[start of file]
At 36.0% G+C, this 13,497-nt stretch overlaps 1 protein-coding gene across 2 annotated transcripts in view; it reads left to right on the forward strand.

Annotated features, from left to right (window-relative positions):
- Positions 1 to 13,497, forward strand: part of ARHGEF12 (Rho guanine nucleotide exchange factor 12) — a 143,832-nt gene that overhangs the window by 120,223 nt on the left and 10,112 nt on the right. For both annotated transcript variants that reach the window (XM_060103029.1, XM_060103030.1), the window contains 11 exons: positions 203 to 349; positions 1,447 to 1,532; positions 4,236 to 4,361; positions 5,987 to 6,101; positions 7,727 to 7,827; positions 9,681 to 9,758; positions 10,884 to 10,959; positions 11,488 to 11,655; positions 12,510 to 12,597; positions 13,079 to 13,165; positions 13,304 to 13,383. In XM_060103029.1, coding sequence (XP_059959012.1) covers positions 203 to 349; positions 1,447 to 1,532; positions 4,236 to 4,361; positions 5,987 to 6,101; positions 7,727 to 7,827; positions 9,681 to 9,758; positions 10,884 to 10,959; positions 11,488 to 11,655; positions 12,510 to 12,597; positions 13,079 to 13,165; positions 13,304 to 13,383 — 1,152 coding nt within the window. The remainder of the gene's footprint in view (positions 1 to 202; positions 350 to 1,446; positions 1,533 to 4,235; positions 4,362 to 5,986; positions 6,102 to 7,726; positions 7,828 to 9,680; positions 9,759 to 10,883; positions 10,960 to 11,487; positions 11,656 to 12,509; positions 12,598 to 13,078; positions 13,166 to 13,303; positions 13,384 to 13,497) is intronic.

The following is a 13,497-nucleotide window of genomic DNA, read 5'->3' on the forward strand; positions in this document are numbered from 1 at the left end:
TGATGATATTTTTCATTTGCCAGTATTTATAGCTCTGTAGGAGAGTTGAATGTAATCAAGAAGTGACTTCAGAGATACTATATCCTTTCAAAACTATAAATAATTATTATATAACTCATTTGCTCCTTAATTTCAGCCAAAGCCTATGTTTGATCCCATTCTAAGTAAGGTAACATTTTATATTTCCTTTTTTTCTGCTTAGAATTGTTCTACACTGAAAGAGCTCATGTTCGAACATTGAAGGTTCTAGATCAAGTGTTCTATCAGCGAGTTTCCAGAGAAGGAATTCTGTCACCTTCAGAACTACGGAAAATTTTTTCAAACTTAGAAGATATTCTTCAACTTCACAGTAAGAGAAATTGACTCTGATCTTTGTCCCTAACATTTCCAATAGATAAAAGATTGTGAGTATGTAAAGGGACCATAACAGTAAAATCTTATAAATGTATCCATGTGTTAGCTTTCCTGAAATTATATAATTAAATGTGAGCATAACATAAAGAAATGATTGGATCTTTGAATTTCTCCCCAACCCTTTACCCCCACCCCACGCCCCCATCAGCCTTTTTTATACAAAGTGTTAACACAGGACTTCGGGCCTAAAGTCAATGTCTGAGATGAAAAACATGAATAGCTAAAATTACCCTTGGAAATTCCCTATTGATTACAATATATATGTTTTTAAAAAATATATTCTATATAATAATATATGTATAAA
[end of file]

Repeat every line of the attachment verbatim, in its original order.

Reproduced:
At 36.0% G+C, this 13,497-nt stretch overlaps 1 protein-coding gene across 2 annotated transcripts in view; it reads left to right on the forward strand.

Annotated features, from left to right (window-relative positions):
- Positions 1 to 13,497, forward strand: part of ARHGEF12 (Rho guanine nucleotide exchange factor 12) — a 143,832-nt gene that overhangs the window by 120,223 nt on the left and 10,112 nt on the right. For both annotated transcript variants that reach the window (XM_060103029.1, XM_060103030.1), the window contains 11 exons: positions 203 to 349; positions 1,447 to 1,532; positions 4,236 to 4,361; positions 5,987 to 6,101; positions 7,727 to 7,827; positions 9,681 to 9,758; positions 10,884 to 10,959; positions 11,488 to 11,655; positions 12,510 to 12,597; positions 13,079 to 13,165; positions 13,304 to 13,383. In XM_060103029.1, coding sequence (XP_059959012.1) covers positions 203 to 349; positions 1,447 to 1,532; positions 4,236 to 4,361; positions 5,987 to 6,101; positions 7,727 to 7,827; positions 9,681 to 9,758; positions 10,884 to 10,959; positions 11,488 to 11,655; positions 12,510 to 12,597; positions 13,079 to 13,165; positions 13,304 to 13,383 — 1,152 coding nt within the window. The remainder of the gene's footprint in view (positions 1 to 202; positions 350 to 1,446; positions 1,533 to 4,235; positions 4,362 to 5,986; positions 6,102 to 7,726; positions 7,828 to 9,680; positions 9,759 to 10,883; positions 10,960 to 11,487; positions 11,656 to 12,509; positions 12,598 to 13,078; positions 13,166 to 13,303; positions 13,384 to 13,497) is intronic.

The following is a 13,497-nucleotide window of genomic DNA, read 5'->3' on the forward strand; positions in this document are numbered from 1 at the left end:
TGATGATATTTTTCATTTGCCAGTATTTATAGCTCTGTAGGAGAGTTGAATGTAATCAAGAAGTGACTTCAGAGATACTATATCCTTTCAAAACTATAAATAATTATTATATAACTCATTTGCTCCTTAATTTCAGCCAAAGCCTATGTTTGATCCCATTCTAAGTAAGGTAACATTTTATATTTCCTTTTTTTCTGCTTAGAATTGTTCTACACTGAAAGAGCTCATGTTCGAACATTGAAGGTTCTAGATCAAGTGTTCTATCAGCGAGTTTCCAGAGAAGGAATTCTGTCACCTTCAGAACTACGGAAAATTTTTTCAAACTTAGAAGATATTCTTCAACTTCACAGTAAGAGAAATTGACTCTGATCTTTGTCCCTAACATTTCCAATAGATAAAAGATTGTGAGTATGTAAAGGGACCATAACAGTAAAATCTTATAAATGTATCCATGTGTTAGCTTTCCTGAAATTATATAATTAAATGTGAGCATAACATAAAGAAATGATTGGATCTTTGAATTTCTCCCCAACCCTTTACCCCCACCCCACGCCCCCATCAGCCTTTTTTATACAAAGTGTTAACACAGGACTTCGGGCCTAAAGTCAATGTCTGAGATGAAAAACATGAATAGCTAAAATTACCCTTGGAAATTCCCTATTGATTACAATATATATGTTTTTAAAAAATATATTCTATATAATAATATATGTATAAA